Embracing the birth-life-death-rebirth process and adopting it as a part of our lifestyle is extremely powerful. One might even say superhuman. Forever becomes Birth. Birth becomes Life. Life becomes Death. Death becomes Forever, ad infinitum. Like e.e. Cummings said, “And death I think is no parenthesis.”

5) Practice Scientific Spirituality
“To err is human; to admit it, superhuman.” ~ Doug Larson
You need to understand both science and spirituality
Untangle spirituality from religion. Discover the deeper principle that must be at work. Yank the needle of truth out from the haystack of lies that has been smothering humankind for far too long. Uncertain questioning is far superior to outdated hand-me-down answers from parochial sycophants. Like Richard Feynman said, “I would rather have questions that can’t be answered than answers that can’t be questioned.”

Question the lot. You are a fallible, prone to mistakes, fumbling, stumbling, barely evolved naked ape desperately trying to figure out a hypnotically complex cosmos with limited faculties.

Quit being so hard on yourself and others. Stop taking yourself so damn seriously. Laugh at yourself instead. There is more spirituality in a heart full of laughter than in all the places of worship in the world.

The boundary between “you” and “world” is a stubbornly persistent illusion. Practicing scientific spirituality is a superpower precisely because it takes into account both the phenomenally plausible Self and the noumenally probable Reality. It bridges the gap between “I am” and “I doubt.” It builds a conceivable construct between Fibonacci and Phi. It connects the dots between the profane geometry of life and the sacred physics of Infinity.

Like Firmin Debrabander said about Spinoza’s understanding of such things, “There is no such thing as a discrete individual, Spinoza points out. This is a fiction. The boundaries of ‘me’ are fluid and blurred. We are all profoundly linked in countless ways we can hardly perceive. My decisions, choices, actions are inspired and motivated by others to no small extent. The passions, Spinoza argued, derive from seeing people as autonomous individuals responsible for all the objectionable actions that issue from them. Understanding the interrelated nature of everyone and everything is the key to diminishing the passions and the havoc they wreak.”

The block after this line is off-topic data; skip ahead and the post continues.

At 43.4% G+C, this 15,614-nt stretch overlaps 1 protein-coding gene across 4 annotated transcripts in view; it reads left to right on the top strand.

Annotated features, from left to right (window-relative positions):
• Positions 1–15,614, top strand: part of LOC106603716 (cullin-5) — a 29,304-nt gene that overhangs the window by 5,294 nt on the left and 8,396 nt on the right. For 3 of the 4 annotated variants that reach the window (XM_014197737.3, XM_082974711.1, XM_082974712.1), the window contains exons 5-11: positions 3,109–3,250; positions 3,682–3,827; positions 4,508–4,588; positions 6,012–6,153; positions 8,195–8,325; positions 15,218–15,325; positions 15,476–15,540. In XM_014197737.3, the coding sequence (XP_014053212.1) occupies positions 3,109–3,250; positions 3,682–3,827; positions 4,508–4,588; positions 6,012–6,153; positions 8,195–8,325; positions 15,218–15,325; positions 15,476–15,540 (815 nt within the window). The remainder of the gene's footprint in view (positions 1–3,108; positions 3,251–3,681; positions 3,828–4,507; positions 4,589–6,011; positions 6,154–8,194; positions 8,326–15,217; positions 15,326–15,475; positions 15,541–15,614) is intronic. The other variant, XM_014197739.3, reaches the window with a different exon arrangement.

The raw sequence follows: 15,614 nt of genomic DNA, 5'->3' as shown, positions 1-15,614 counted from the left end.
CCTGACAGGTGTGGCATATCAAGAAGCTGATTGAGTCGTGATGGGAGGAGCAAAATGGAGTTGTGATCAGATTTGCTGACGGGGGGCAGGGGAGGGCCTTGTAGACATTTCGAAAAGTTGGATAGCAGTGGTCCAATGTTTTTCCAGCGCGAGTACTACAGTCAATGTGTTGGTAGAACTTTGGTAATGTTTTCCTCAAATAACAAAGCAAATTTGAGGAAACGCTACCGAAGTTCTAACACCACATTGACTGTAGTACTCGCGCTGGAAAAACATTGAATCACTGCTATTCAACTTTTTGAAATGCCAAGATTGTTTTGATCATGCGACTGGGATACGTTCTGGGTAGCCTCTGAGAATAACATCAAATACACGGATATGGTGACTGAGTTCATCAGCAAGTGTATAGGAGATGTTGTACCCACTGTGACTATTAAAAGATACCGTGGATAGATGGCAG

We need a more rational approach to spirituality. One instilled with a more compassionate metamorality. One that has the power to forgive but not forget. We must learn how to talk about spirituality in a way that is as free from dogma, as science already is. Let’s broaden our spiritual horizons.

Let’s seize the new dawn on the new beach of our soul’s compass. Let’s discover an ontology of immanence, a way to seize life and take more of the world into ourselves so as to develop new forms of courage and endurance. Let’s heroically transcend the human condition. Let’s celebrate the scientific victory over human limitation, while also rejoicing in the mesmerizingly beautiful interconnectedness of all things.

Like Carl Sagan said, “In its encounter with Nature, science invariably elicits a sense of reverence and awe. The very act of understanding is a celebration of joining, merging, even if on a very modest scale, with the magnificence of the Cosmos. And the cumulative worldwide build-up of knowledge over time converts science into something only a little short of a trans-national, trans-generational meta-mind. Science is not only compatible with spirituality; it is a profound source of spirituality.”

Image source:

Superhuman by Jash Jacob
Modern Shiva
Chess with Death
Scientific Spirituality

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Gary Z McGee
Gary Z McGee
Gary 'Z' McGee, a former Navy Intelligence Specialist turned philosopher, is the author of Birthday Suit of God and The Looking Glass Man. His works are inspired by the great philosophers of the ages and his wide awake view of the modern world.